The FINANCIAL -- On December 14, Trulia, a home and neighborhood resource for homebuyers and renters, released the findings from its quarterly Trulia Inventory and Price Watch.
This quarter's report found that while starter and trade-up home inventory decreased again at double-digit rates, premium homes saw the biggest declines in more than four years, at 5.9%. In addition, homes are now the most unaffordable since Trulia started keeping track in 2012.
U.S. Housing Inventory Decreases 10.5% in the Fourth Quarter
In the fourth quarter, U.S. housing inventory saw its steepest fall since 2013, dropping 10.5% from this time last year, with the biggest drop across housing segments occurring among starter homes. While starter and trade-up homes took another dip this quarter, premium homes also saw an uncharacteristically large drop of 5.9% from this time last year. Metros that led the charge in the premium dip, included San Jose, Calif., Salt Lake City and Rochester, N.Y.
Despite Sharp Fall, Premium Homes Still Occupy Larger Share of the Market
Amid the biggest year-over-year drop in inventory, premium homes now occupy the largest percent of the market than any quarter since 2012. Adding to the obstacles for first-time buyers, premium homes now account for 53.1% of all available inventory. Since this time last year, the percentage share of the market of premium homes increased 1.9 percentage points. This compares to no change in trade-up homes and a 1.9 percentage-point drop in starter homes. Among the 100 largest U.S. metros, eight of the top 10 markets that saw the largest fall in premium inventory are still seeing an increase in the share of premium homes on the market. While premium homebuyers are seeing historic dips, it is starter home buyers that are feeling the impact.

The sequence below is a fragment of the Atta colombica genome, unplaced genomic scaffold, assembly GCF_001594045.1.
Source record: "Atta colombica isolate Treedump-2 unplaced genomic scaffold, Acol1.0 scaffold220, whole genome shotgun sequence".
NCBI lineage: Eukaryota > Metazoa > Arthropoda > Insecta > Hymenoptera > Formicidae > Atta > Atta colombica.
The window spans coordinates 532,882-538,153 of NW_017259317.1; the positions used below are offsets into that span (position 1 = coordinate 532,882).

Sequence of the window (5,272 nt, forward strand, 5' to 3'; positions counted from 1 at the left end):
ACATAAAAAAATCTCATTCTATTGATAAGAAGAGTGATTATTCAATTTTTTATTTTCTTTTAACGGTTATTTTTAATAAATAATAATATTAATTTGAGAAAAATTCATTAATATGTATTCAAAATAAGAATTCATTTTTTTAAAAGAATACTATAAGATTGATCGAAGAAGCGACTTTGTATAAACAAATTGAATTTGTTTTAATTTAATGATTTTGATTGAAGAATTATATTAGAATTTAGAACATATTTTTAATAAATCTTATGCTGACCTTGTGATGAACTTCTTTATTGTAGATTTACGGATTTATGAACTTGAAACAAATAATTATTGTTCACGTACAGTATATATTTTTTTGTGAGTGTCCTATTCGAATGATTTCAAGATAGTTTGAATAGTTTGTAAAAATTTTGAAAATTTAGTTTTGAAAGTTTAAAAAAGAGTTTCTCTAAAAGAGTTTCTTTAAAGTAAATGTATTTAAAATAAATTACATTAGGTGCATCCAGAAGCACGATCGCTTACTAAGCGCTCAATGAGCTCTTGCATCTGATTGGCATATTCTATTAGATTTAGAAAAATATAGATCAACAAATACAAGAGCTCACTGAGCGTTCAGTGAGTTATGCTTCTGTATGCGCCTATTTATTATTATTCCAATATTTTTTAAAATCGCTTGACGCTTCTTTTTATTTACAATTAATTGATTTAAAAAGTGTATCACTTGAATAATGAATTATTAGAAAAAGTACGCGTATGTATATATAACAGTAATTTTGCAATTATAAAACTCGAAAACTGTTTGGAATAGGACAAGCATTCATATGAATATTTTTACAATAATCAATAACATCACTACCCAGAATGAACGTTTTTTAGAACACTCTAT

Starter Homebuyers Continue Feeling Unaffordability Pinch
Paired with falling inventory and an increasing share of premium homes, declines in affordability plagued homebuyers, specifically those looking for starter homes. Across the national housing market and across all segments, homes are the most unaffordable they have been since 2012 and today, first-time homebuyers will need to spend 39.8% – nearly a third more than the amount recommended – of their monthly income to buy a starter home – a 1.7 percentage point increase from last year. Comparatively, trade-up and premium homebuyers will need to spend 25.8% (up 0.6 percentage points from the same period a year ago) and 14.0% (up 0.3 percentage points from last year) of their income to buy a home, respectively.
QUOTES FROM TRULIA'S CHIEF ECONOMIST RALPH MCLAUGHLIN:
"While the inventory crunch continues, I'm cautiously optimistic that 2018 will be a year for inventory rebound. Not only is American optimism about selling homes at levels not seen since 2014, 16% of homeowners plan to sell a home in the next two years. If we see them follow through, there may finally be an uptick in inventory."
"While the number of premium homes on the market have seen a sharp fall, they continue to make up a larger share of the for-sale market, which spells trouble for first-time homebuyers. Coupled with record-low inventory, saving enough money for a down payment will continue to be their biggest obstacle to homeownership."